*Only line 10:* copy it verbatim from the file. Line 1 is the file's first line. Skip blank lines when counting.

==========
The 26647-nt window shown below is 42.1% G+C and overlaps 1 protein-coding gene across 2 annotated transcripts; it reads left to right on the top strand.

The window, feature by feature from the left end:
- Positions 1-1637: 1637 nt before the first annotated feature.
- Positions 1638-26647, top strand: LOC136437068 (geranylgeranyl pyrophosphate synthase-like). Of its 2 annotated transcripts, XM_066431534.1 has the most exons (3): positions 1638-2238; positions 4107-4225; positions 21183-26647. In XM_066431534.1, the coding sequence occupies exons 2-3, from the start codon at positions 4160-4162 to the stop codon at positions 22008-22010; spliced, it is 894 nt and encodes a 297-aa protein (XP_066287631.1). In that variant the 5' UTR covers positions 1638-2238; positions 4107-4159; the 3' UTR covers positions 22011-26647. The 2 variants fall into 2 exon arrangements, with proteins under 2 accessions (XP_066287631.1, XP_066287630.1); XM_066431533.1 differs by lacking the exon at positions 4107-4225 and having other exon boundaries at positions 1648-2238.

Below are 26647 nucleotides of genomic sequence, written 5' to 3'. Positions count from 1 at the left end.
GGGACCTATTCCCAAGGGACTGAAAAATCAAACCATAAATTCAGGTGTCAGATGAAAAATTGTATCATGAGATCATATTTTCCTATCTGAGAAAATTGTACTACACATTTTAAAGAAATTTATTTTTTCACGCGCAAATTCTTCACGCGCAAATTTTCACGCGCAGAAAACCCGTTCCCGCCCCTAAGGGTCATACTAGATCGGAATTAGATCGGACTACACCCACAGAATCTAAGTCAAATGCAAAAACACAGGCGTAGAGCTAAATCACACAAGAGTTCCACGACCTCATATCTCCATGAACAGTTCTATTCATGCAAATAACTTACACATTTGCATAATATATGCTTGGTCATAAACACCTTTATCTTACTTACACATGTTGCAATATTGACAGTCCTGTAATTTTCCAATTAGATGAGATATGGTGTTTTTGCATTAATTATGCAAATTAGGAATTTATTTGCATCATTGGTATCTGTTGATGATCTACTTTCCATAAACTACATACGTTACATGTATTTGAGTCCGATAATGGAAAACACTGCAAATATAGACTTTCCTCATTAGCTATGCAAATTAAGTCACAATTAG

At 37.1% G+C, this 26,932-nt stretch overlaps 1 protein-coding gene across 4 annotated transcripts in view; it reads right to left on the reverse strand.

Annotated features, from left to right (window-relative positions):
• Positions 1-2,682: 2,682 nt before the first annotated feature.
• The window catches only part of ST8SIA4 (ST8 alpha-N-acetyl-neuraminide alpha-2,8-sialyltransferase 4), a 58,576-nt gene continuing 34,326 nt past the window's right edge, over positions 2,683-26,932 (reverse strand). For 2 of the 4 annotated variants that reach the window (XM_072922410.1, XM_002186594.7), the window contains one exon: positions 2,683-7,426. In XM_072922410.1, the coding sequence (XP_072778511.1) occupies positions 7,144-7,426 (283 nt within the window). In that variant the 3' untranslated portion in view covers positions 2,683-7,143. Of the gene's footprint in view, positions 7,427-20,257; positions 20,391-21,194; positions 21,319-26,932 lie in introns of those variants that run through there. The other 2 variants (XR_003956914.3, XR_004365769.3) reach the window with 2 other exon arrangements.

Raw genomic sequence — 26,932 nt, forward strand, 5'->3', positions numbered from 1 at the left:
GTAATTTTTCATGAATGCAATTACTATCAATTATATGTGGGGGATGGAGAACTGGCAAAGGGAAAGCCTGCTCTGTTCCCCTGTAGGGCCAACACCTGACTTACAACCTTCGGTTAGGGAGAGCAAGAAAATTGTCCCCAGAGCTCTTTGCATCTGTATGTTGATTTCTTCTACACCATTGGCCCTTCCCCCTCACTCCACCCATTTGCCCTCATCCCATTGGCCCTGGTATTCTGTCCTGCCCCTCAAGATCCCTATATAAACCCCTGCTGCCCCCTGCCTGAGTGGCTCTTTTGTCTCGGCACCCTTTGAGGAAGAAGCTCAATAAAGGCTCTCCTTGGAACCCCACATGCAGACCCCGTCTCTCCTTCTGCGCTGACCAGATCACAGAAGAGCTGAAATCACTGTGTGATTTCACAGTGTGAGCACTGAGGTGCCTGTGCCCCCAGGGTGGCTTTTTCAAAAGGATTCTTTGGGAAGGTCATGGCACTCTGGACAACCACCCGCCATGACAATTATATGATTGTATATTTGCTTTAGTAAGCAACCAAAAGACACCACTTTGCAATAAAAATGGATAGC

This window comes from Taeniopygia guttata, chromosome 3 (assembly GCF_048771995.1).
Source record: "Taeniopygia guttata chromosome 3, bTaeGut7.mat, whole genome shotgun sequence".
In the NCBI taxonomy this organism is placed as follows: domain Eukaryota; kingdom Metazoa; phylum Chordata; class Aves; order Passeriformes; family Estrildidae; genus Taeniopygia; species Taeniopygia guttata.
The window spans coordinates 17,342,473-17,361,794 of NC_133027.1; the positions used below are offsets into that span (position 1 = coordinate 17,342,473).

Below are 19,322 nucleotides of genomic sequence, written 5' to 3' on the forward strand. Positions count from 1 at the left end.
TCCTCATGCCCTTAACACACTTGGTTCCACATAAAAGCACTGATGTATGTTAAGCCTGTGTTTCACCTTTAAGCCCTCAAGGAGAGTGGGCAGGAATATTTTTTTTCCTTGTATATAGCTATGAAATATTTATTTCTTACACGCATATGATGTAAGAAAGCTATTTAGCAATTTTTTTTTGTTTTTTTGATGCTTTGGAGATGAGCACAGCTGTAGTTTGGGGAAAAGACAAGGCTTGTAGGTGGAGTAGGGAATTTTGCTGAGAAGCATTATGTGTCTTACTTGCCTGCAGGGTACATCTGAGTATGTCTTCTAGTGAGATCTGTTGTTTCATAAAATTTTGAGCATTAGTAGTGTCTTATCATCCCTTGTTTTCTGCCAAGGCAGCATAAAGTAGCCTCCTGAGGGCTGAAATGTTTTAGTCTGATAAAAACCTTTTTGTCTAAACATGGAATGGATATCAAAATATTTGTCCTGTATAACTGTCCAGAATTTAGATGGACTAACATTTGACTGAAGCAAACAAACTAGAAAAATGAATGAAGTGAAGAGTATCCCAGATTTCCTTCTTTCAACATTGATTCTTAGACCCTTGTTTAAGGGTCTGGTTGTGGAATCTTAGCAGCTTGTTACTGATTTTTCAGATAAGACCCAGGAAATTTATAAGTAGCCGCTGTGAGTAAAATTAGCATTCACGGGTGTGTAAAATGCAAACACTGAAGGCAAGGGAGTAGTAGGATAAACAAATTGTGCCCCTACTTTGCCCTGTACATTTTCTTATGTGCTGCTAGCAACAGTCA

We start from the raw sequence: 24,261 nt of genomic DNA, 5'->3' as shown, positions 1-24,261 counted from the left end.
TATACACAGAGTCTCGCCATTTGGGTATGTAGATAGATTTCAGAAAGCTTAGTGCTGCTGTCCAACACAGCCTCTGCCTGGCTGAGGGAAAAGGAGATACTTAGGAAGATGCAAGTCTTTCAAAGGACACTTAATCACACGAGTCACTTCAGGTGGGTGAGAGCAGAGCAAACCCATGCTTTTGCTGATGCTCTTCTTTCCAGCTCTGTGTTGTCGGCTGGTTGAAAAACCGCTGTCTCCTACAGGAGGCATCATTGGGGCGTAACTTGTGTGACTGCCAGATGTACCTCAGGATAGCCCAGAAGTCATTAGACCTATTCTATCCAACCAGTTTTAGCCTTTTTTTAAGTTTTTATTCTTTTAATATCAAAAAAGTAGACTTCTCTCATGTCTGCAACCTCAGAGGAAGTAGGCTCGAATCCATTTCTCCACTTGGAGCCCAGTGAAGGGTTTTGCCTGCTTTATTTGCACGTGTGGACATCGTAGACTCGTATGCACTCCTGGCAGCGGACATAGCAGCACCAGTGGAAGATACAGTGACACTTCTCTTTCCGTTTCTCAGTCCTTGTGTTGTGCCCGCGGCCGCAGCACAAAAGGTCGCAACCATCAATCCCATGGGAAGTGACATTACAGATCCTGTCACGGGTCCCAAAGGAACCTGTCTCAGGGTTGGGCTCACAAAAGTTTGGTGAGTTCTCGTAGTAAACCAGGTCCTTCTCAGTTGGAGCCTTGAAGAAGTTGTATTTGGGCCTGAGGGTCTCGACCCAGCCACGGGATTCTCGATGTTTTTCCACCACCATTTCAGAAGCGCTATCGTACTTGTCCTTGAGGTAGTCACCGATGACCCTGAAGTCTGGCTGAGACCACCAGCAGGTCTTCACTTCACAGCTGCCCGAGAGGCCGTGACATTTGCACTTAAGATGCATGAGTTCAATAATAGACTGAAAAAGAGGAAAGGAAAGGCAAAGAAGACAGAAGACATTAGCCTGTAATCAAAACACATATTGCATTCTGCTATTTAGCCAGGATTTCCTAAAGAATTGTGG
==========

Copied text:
• The window catches only part of ST8SIA4 (ST8 alpha-N-acetyl-neuraminide alpha-2,8-sialyltransferase 4), a 58,576-nt gene continuing 34,326 nt past the window's right edge, over positions 2,683-26,932 (reverse strand). For 2 of the 4 annotated variants that reach the window (XM_072922410.1, XM_002186594.7), the window contains one exon: positions 2,683-7,426. In XM_072922410.1, the coding sequence (XP_072778511.1) occupies positions 7,144-7,426 (283 nt within the window). In that variant the 3' untranslated portion in view covers positions 2,683-7,143. Of the gene's footprint in view, positions 7,427-20,257; positions 20,391-21,194; positions 21,319-26,932 lie in introns of those variants that run through there. The other 2 variants (XR_003956914.3, XR_004365769.3) reach the window with 2 other exon arrangements.